Although Xcel Energy has delayed destruction of the Zuni Generating Station, Sun Valley and La Alma Lincoln Park residents want the company to go further by partnering with the community to decide its fate.
In the time since the energy giant offered a one-year moratorium on razing the building, the community has cultivated its vision for what’s possible in the space — without any collaboration from utility officials.
The steam plant, which sits on a seven-acre plot of land owned by Xcel on the east bank of the South Platte River at West 13th Avenue, was retired in 2015. But in January 2021, the Colorado Public Utilities Commission approved a plan to decommission it and conduct environmental remediation at the site. That plan, however, would ultimately result in the building’s destruction.
The move wound up raising red flags in the community, with many hoping the building would be used to promote access to food in the nearby neighborhoods of Sun Valley and La Alma Lincoln Park. Thanks to attention from Denver City Council and Historic Denver, on July 26, 2022, Xcel promised to wait a year to demolish the building.
“What I can understand in the six months I've been here is that we haven't been at the table as much as we should,” Grace Lopez Ramirez, senior area manager for community and local government affairs for Xcel said at the time. “We're committed to making sure that we're listening and we're working with you in the community, in the city, on the future of this planet.”
But the community hasn’t heard much from Xcel, according to Susan Powers, president of Urban Ventures, which redeveloped a historic building across the street from the plant into STEAM on the Platte, a multi-use space for community and business.
So on May 25, the community organized its own forum at Raíces Brewing Company, gathering to learn about the Beloit Powerhouse in Wisconsin, which is another old steam plant that got adapted for community use as the student union at Beloit College. Dan Schooff, vice president of advancement at Beloit, shared how the utility company and the college worked together on everything.
“We went out and visited a power plant in Kansas City,” he remembered. “They turned their coal-burning power plant into a ballet school, so I'm trying to pay it forward here. ... Kansas City helped us, we’re going to help Denver.”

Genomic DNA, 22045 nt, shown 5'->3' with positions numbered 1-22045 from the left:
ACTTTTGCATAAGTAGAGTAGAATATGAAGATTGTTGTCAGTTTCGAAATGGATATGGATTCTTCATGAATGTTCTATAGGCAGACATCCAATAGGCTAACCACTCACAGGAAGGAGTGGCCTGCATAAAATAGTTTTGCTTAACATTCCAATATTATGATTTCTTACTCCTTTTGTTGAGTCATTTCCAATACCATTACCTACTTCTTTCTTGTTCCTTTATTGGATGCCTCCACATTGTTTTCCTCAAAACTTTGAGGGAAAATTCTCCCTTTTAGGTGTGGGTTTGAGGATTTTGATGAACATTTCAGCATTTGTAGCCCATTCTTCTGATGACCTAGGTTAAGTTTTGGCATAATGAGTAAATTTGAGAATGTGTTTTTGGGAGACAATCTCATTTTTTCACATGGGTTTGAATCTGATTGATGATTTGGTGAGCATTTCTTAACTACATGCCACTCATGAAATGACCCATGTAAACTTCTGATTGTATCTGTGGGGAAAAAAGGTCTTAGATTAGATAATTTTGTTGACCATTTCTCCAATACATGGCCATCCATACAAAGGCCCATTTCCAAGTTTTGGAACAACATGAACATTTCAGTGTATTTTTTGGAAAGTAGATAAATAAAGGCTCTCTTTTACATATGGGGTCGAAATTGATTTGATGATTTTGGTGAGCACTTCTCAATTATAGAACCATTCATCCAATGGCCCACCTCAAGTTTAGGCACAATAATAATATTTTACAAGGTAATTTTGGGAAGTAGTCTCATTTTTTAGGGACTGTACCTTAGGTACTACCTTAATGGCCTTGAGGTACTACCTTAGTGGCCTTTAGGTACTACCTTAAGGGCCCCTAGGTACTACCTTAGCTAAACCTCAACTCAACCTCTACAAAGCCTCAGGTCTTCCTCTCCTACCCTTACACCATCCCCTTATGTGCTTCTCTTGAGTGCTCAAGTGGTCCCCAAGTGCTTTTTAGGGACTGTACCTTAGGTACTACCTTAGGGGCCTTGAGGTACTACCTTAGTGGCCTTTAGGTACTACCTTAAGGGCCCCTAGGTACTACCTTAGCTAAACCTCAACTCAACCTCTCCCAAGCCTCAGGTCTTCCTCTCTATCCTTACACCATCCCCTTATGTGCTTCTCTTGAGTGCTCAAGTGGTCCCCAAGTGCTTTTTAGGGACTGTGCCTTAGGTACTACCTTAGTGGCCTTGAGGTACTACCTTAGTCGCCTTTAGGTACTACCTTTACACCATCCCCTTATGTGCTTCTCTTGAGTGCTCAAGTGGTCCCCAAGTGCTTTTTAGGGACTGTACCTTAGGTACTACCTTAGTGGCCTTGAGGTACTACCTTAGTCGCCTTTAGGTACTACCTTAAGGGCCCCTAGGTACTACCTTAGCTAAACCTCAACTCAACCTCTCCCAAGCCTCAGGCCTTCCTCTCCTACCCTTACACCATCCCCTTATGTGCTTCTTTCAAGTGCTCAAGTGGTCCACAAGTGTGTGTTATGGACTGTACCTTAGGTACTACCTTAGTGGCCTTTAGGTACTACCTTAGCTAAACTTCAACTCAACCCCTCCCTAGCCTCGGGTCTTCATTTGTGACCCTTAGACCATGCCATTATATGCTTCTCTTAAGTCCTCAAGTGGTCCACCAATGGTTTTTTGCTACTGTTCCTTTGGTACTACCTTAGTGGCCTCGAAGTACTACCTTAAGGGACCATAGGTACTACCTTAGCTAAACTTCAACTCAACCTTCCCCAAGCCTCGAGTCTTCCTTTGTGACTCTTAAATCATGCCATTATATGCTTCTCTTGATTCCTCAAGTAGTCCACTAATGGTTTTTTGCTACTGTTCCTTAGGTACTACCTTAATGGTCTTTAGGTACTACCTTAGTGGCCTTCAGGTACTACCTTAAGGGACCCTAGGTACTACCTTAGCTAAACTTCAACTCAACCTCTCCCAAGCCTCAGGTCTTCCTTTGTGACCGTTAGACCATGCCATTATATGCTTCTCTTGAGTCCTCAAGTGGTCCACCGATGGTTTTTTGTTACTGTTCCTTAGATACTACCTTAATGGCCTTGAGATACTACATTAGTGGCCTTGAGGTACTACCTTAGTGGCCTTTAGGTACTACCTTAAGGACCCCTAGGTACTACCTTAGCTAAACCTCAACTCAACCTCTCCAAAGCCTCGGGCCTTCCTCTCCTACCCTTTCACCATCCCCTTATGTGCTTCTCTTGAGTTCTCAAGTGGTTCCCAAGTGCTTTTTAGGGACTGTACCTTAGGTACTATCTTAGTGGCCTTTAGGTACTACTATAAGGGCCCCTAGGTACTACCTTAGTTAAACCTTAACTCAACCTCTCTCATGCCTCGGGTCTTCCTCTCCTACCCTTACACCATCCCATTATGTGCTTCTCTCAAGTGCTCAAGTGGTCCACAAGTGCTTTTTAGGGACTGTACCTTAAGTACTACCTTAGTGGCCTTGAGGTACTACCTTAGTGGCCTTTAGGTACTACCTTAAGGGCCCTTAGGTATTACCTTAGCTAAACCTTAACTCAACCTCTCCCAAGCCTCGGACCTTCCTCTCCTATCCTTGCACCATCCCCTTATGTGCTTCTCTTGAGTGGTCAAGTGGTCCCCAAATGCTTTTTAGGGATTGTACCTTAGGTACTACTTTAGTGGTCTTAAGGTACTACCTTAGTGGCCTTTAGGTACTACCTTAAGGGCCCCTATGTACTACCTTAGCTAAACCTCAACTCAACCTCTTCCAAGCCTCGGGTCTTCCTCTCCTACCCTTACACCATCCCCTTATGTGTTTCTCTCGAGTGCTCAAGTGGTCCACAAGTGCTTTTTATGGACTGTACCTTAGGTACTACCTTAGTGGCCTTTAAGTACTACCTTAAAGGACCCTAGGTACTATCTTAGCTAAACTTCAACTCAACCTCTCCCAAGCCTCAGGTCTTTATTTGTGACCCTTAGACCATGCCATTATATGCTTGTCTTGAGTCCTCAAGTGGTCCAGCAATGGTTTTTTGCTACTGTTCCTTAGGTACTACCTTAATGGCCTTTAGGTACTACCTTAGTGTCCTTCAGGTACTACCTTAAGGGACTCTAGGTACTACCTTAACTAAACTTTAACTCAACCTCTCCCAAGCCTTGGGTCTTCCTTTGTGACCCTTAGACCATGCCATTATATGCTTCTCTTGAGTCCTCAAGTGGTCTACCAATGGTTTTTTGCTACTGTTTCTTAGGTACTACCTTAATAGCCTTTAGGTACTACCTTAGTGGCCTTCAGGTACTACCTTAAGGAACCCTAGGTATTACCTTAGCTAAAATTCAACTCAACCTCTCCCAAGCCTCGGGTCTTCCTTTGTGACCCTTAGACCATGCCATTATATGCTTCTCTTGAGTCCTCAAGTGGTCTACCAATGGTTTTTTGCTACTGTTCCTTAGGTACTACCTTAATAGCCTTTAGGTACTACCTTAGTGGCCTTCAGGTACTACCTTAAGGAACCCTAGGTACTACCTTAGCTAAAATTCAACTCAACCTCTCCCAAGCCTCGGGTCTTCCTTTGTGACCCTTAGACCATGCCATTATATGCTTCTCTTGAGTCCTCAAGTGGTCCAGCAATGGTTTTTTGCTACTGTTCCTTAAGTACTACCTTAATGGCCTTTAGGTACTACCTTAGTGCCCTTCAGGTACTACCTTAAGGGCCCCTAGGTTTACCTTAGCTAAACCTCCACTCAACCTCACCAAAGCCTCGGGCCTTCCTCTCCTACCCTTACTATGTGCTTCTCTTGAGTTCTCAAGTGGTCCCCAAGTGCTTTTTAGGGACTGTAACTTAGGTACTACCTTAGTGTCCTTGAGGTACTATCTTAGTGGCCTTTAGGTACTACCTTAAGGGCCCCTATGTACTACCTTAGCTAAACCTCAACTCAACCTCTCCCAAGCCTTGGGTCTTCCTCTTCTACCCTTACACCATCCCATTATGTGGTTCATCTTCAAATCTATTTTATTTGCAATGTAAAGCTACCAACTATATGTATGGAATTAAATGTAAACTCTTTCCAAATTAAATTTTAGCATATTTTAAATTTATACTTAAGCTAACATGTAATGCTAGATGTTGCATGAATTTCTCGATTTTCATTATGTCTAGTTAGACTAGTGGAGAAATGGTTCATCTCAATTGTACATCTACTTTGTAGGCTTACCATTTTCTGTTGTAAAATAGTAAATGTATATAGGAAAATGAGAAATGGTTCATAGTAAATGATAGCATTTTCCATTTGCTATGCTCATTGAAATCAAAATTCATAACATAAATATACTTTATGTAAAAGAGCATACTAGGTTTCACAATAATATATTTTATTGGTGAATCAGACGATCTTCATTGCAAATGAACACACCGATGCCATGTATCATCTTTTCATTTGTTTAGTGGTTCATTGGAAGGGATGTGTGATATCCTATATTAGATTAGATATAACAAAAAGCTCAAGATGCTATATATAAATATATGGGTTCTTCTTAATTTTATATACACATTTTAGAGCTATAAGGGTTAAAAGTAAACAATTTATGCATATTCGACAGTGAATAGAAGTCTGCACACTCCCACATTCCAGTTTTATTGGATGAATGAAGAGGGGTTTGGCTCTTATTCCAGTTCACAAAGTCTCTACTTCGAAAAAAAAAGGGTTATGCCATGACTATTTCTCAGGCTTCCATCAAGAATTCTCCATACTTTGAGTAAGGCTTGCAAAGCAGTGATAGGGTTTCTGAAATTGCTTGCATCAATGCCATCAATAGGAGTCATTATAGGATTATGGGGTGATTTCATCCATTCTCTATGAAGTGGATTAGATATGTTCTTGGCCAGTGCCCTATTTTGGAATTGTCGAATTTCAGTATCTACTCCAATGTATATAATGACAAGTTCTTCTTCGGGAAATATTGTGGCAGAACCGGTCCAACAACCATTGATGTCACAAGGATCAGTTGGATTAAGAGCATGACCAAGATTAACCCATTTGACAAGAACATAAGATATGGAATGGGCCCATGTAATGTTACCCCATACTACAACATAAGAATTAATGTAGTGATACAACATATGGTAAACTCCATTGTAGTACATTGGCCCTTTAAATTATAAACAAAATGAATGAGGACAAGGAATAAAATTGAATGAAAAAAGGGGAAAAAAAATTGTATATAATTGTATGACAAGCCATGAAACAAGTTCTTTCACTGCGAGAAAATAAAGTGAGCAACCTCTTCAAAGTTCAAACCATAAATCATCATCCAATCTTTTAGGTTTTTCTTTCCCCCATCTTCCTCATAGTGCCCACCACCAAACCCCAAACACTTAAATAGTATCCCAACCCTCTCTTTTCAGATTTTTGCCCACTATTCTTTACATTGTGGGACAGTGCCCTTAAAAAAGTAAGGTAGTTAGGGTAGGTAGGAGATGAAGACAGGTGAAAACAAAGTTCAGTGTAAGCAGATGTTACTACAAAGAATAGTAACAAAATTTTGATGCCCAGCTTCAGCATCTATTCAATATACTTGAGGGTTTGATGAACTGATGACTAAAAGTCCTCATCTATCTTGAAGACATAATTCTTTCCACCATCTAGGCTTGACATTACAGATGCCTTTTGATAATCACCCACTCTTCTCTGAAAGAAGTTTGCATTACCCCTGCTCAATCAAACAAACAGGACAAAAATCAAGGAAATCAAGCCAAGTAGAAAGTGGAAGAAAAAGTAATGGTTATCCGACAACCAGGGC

Schooff previously worked at the Public Service Commission of Wisconsin, that state’s counterpart to Colorado's PUC. But when he caught wind of the idea to adapt a steam plant into a space for students, he jumped ship to Beloit College — and has stuck around ever since.
The idea for the adaptive reuse project there started in 2009 and came to fruition in 2020. To build the Beloit Powerhouse, Schooff said the parties had to engage with each other in good faith and recognize each other’s needs. Once they determined what was possible, they entered into negotiations over a definitive purchase agreement — hashing out liability, costs and details over multiple conversations.
After that, construction began, starting with asbestos abatement and the removal of old machinery.
At the Zuni station, asbestos abatement is currently in progress. Powers said during Thursday's meeting that Xcel has claimed it needs to knock down the oldest wall of the station — the north wall — to remove all of the machinery. Powers asked if Schooff knew of any strategies to prevent that destruction.
Burns & McDonnell, the engineering firm with which Xcel is contracting, is the same firm that worked on the project in Beloit, Schooff said. Originally, the company thought it would have to use cranes, but ended up being able to move everything out using a makeshift ramp in the basement.
“I do not have an engineering degree, but I have great faith they can figure this out,” Schooff said.
Both buildings are roughly 80,000 square feet and started off as coal plants. The Zuni station was built in 1900, then transformed into a steam plant in the 1940s and a natural gas plant in the late ’70s.